There are three main types and causes of damp:
- Rising damp. This is when moisture seeps up into the property from the ground, and it shows up as ‘tide marks’ on the lower part of the walls on the ground floor.
- Penetrating damp. This appears as damp patches on the walls or ceiling and can affect any part of the property. It’s a sign that either water is getting in from the outside – often because of cracked brickwork – or there’s an internal leak.
- Condensation. This forms when excess moisture in the air can’t escape because of inadequate ventilation. The moisture settles on cooler surfaces and if this water is not wiped away, mould will start to form in small black/grey dots.
If damp and condensation isn’t tackled, a more serious mould problem can develop and spread. As well as causing damage to the property and its contents, mould spores can pose a significant threat to the health of your tenant if inhaled, including breathing problems, lung infections and even potentially death.
While all three types of damp can affect a rented property, one of the most common problems we come across is mould caused by condensation – and it’s all-too often a source of dispute between landlords and tenants.
A grey area…
Many landlords may feel that because surface mould is caused by their tenants not ventilating properly and failing to take care of the property, they should be responsible for fixing the issue. And tenants do have a duty to take care of their rented home. Clause 4.1 in Section C of the government’s model tenancy agreement states:
The Tenant must take reasonable care of the Property, any items listed in the inventory and the Common Parts (if any). This includes (but is not limited to):
- taking reasonable steps to keep the Property adequately ventilated and heated so as to prevent damage from condensation;
However, the landlord is legally responsible for maintaining a rental property in a good and safe condition for their tenants and free from hazards (as per the Housing Act 2004 and Homes (Fitness for Human Habitation) Act 2018). And tenants usually see any kind of mould as a problem with the property itself, so believe it’s down to the landlord to get rid of it.
Basically, it’s this lack of clarity over what looks like a shared responsibility that’s been causing confusion and is at the root of disputes. Nevertheless, at Your Move, we have always advised our landlords that we’ll instruct contractors to resolve any issues like this as soon as possible, to ensure they meet their obligations and stay on the right side of the law.
New government guidance that clarifies the issue
In September, the Department for Levelling Up, Housing and Communities (DLUHC) finally published guidance that makes it clear landlords are responsible for resolving damp and mould problems, and tenants should not be blamed.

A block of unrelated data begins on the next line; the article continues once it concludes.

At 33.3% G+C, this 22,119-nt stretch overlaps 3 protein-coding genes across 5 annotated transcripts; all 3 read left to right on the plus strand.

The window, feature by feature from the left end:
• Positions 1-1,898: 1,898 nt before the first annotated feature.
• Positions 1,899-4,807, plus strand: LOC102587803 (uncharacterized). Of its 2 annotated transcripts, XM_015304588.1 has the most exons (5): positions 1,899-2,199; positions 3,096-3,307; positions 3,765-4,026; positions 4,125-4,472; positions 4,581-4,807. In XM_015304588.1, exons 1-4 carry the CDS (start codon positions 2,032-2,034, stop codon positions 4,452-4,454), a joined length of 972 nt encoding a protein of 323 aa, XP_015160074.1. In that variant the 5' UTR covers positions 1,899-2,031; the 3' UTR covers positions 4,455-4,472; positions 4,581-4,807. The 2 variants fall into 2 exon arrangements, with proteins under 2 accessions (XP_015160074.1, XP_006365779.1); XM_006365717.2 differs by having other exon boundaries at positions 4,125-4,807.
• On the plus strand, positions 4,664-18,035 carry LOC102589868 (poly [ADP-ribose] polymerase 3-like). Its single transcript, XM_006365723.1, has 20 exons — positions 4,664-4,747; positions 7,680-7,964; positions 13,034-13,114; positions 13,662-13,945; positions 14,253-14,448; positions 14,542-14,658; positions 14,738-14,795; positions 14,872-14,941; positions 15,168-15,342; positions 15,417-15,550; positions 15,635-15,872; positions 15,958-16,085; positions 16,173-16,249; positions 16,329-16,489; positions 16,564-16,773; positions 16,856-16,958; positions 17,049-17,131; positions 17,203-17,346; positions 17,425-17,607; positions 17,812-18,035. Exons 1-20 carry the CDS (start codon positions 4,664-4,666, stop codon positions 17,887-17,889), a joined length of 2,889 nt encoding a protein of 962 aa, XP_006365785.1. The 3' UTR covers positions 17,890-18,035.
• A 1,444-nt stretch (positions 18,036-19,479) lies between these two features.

This new guidance states: “landlords must treat cases of damp and mould with the utmost seriousness and act promptly to protect their tenants’ health…..Damp and mould in the home are not the result of ‘lifestyle choices’, and it is the responsibility of landlords to identify and address the underlying causes of the problem, such as structural issues or inadequate ventilation.”
How to prevent damp and mould
At Your Move, we do three key things to help avoid condensation and surface mould becoming a problem in the properties we look after for our landlords:
- We advise our landlords to install windows or extractor fans in rooms where excess moisture is generated – such as the kitchen and bathroom – and decorate these rooms with specialist anti-mould paint.
- We remind tenants at check in and during periodical inspections about the importance of ventilating and heating properly, and wiping away any condensation that does form.
- During periodical inspections, we specifically check areas where surface mould tends to appear:
- On window sills
- On walls behind furniture
- In the corners of bathrooms and on the ceiling - especially above showers and baths
- In any room used for drying laundry
Fixing the problem
If surface mould is found, we have a contractor clean and treat the area with anti-mould products and check the property to make sure there isn’t a more serious problem.
If the problem is rising damp, you’ll need to consult a damp specialist and the property may need a new damp course. For penetrating damp issues, instruct an experienced builder and/or roofing contractor to identify the source of the damp and make the necessary repairs.
As long as properties are let in good condition and they’re periodically inspected and well maintained throughout the tenancy, there should be very little chance of damp becoming an issue.
However, if you think your property might be suffering from damp and you’d like some advice, just get in touch with your nearest Your Move branch and speak to one of the team.